That was a great selection of crackpots. My favorite was the guy who said that Jesus wore designer clothes. No doubt duds He picked up in those chic Jerusalem boutiques. Maybe He had a designer T-shirt that said, "What would I do?"

Ben m said...

Dave: How ya be? Long time no c!

Ben: Still hangin in there! Hope all be well with you and yours (and glad to see all is still “normal” around here). ;)

Dave: Fascinating Wesley citation. Thanks much!

Ben: You’re welcome! Seems Wesley had the Calvinist’s pegged pretty well! But of course the Calvinist’s defend their every theological blasphemy and slanderous attack on the One Church with mumblings about “God’s glory” and “praise to Jesus” etc! And who does this remind us of?

“But it will be said that these very men themselves praise and preach the Lord Christ. They are therefore those of whom He says Himself, "They come unto you in sheep's clothing, but inwardly they are ravening wolves. By their fruits you shall know them." Matthew 7:15-16 The sheep's clothing is seen in the praises of Christ; the fruits of their wolfish nature in their slanderous teeth.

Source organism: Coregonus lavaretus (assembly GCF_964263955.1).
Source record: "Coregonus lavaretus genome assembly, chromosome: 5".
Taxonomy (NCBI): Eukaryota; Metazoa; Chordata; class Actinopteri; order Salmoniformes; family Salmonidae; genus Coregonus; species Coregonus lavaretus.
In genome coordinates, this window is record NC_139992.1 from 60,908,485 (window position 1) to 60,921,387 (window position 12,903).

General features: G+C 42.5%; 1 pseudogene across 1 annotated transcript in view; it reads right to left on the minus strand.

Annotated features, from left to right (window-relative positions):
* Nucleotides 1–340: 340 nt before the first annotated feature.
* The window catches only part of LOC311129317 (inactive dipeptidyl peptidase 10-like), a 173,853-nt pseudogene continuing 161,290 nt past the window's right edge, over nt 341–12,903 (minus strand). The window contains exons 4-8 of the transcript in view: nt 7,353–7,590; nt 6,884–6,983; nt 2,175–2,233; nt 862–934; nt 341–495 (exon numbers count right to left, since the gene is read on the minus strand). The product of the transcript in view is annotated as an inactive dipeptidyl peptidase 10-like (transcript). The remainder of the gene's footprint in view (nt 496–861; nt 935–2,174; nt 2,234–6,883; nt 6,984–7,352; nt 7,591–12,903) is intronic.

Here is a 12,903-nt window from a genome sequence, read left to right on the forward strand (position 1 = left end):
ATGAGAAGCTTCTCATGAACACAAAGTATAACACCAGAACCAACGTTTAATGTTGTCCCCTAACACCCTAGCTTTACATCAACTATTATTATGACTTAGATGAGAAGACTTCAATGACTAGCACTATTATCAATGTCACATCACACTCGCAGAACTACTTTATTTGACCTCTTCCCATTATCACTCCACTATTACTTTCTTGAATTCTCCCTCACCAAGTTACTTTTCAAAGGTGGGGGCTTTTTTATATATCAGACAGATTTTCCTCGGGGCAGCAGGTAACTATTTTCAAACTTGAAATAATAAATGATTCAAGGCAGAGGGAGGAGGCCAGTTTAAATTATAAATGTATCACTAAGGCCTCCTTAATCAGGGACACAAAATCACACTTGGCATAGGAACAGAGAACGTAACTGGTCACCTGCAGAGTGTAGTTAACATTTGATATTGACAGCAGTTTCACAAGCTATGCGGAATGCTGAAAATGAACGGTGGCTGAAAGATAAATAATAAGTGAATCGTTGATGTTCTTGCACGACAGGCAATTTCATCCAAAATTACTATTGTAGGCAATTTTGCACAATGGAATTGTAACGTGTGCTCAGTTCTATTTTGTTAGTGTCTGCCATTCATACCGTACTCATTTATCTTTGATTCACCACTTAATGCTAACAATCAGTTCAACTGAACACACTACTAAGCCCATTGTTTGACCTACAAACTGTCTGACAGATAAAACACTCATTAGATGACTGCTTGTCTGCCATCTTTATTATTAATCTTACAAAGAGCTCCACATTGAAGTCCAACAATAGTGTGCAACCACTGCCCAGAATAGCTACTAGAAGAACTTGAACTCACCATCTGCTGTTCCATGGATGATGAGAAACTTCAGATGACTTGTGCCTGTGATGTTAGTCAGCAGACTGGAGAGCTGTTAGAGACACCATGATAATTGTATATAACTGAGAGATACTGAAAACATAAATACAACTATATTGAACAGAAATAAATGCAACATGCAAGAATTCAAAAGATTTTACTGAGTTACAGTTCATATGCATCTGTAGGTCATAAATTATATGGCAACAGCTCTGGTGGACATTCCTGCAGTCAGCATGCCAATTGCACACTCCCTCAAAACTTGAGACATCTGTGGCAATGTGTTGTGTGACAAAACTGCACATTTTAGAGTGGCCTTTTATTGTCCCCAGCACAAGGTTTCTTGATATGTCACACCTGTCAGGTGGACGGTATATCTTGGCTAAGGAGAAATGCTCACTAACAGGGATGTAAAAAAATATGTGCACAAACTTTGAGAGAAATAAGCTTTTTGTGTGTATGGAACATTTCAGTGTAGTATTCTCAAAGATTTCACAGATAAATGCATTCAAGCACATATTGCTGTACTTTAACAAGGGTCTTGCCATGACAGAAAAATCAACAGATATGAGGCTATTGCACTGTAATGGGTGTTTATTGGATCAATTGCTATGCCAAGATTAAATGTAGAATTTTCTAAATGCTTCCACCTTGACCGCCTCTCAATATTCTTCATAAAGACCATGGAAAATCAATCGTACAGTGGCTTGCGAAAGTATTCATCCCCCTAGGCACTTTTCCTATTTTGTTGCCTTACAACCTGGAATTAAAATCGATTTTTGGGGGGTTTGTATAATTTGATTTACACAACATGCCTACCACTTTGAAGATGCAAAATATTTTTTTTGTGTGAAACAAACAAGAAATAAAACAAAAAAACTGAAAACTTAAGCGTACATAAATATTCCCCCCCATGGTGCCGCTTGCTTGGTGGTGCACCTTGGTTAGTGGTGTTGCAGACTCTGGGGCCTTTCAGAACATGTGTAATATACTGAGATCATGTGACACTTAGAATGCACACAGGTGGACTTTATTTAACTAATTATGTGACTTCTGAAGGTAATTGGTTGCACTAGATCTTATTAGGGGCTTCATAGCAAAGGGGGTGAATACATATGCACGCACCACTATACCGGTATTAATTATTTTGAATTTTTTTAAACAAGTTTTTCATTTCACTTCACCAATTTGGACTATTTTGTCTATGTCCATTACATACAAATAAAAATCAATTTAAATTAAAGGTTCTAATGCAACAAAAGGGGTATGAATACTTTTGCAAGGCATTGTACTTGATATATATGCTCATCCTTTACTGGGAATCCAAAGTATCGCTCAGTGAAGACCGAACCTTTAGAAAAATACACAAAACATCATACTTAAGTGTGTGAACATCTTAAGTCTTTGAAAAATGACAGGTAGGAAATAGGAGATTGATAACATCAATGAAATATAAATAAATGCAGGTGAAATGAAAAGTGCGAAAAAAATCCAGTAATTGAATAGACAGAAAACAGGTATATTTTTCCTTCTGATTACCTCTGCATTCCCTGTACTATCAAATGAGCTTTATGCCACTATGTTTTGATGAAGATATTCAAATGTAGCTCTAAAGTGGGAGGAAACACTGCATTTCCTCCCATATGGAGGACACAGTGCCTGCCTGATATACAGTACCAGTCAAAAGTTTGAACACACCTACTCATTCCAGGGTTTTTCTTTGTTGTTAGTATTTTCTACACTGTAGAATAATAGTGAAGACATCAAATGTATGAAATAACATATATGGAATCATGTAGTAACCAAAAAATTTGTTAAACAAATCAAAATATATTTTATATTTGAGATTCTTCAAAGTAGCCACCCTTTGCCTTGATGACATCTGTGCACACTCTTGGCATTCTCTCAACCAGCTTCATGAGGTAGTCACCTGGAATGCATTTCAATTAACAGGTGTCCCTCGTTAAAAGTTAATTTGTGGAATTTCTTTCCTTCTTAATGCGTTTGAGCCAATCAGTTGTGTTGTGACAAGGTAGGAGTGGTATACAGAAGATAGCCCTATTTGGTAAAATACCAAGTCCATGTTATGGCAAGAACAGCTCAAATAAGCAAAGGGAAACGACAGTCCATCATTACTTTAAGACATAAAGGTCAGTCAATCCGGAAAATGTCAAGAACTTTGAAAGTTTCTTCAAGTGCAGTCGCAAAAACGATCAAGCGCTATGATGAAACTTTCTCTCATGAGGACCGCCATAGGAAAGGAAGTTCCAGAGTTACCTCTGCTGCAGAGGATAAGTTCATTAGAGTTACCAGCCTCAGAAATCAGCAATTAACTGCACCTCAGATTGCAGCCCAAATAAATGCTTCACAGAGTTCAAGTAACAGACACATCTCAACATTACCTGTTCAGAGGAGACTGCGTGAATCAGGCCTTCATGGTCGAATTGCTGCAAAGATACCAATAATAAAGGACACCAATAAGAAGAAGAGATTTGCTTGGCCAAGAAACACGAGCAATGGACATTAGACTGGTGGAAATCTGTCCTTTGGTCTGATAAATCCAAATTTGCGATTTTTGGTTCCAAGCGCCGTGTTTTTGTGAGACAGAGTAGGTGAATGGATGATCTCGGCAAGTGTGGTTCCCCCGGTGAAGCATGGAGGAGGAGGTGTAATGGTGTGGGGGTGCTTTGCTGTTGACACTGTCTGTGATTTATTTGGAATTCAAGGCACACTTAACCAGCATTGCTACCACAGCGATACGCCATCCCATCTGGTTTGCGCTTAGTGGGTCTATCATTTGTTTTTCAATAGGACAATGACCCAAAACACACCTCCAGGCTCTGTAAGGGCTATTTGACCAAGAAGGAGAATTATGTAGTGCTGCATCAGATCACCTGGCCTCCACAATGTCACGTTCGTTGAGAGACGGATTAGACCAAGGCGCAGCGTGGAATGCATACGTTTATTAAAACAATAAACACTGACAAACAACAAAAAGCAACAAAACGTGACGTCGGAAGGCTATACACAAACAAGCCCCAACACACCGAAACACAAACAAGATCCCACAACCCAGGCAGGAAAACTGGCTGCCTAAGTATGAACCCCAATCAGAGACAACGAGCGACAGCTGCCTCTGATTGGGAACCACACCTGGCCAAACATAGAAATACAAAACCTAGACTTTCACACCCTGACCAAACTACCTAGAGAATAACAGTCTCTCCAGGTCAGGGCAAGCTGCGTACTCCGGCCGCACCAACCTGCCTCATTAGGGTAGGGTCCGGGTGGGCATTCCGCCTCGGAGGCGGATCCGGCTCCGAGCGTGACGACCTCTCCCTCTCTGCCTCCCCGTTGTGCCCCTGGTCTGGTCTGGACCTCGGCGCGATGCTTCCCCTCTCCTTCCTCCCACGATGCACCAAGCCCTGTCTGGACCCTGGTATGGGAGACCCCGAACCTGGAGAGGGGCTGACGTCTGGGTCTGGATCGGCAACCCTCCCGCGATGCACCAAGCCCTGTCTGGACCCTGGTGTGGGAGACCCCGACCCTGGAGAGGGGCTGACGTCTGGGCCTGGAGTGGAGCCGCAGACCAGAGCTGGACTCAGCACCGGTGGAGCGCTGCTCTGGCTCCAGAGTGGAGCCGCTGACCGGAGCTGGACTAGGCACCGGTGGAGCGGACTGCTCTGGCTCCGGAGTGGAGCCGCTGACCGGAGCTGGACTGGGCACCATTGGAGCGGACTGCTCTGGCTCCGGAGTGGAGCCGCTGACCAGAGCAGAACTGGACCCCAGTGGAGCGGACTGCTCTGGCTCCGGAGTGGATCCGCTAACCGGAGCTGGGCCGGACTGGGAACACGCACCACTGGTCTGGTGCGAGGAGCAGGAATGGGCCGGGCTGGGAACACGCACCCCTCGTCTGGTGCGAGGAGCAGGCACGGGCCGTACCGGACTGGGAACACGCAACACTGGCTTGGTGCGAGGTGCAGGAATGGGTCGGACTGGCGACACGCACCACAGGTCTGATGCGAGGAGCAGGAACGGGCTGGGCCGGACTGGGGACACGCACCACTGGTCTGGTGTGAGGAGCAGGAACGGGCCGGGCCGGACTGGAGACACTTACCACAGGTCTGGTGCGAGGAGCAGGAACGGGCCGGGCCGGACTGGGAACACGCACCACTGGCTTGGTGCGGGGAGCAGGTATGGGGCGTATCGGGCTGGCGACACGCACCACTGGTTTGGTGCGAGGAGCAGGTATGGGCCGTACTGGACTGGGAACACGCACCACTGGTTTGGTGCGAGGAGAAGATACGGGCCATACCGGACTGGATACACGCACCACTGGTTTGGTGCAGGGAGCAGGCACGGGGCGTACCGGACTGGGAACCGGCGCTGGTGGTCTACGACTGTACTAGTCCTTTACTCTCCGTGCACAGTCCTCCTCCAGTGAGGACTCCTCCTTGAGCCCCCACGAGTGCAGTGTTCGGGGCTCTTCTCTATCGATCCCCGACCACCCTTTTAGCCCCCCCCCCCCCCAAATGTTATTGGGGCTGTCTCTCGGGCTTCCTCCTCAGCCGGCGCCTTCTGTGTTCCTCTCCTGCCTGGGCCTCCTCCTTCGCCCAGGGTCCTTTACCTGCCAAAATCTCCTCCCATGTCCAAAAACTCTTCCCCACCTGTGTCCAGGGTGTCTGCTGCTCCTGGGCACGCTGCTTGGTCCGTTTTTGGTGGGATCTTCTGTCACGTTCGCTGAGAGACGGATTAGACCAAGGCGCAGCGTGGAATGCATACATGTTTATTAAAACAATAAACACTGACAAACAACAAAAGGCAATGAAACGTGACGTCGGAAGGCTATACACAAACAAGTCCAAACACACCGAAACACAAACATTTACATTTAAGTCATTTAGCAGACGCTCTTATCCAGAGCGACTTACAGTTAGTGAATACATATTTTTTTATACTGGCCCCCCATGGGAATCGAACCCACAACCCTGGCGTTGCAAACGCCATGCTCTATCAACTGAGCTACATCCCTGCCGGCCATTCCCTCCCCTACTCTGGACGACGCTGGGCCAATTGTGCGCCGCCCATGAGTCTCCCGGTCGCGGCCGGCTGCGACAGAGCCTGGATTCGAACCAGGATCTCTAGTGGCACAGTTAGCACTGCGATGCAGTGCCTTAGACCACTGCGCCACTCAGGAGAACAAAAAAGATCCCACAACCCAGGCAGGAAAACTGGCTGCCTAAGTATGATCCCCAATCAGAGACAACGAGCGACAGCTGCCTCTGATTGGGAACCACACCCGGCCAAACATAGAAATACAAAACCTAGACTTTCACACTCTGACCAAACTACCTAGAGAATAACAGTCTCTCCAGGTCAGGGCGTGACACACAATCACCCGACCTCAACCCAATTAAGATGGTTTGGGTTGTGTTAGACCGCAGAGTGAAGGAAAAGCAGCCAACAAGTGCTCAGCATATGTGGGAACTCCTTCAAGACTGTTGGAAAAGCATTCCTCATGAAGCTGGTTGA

St. Augustine, Answer to Petilian the Donatist (Book II)

Yep, same old game / tactics, just new characters! And always attended by shameless abuse and propaganda against the One Church!

Well anyway, wishing you much success with your next book, Dave.

Adomnan: That was a great selection of crackpots. My favorite was the guy who said that Jesus wore designer clothes. No doubt duds He picked up in those chic Jerusalem boutiques. Maybe He had a designer T-shirt that said, "What would I do?"

Ben: LOL! Yep, pretty crazy folks indeed, to put it mildly (but I guess they figure one simply has to look one’s best when redeeming a fallen world!). Dear heavens! Ya just gotta pity our really separated brethren. Their idiocy needs - really needs - severe correcting and prayer!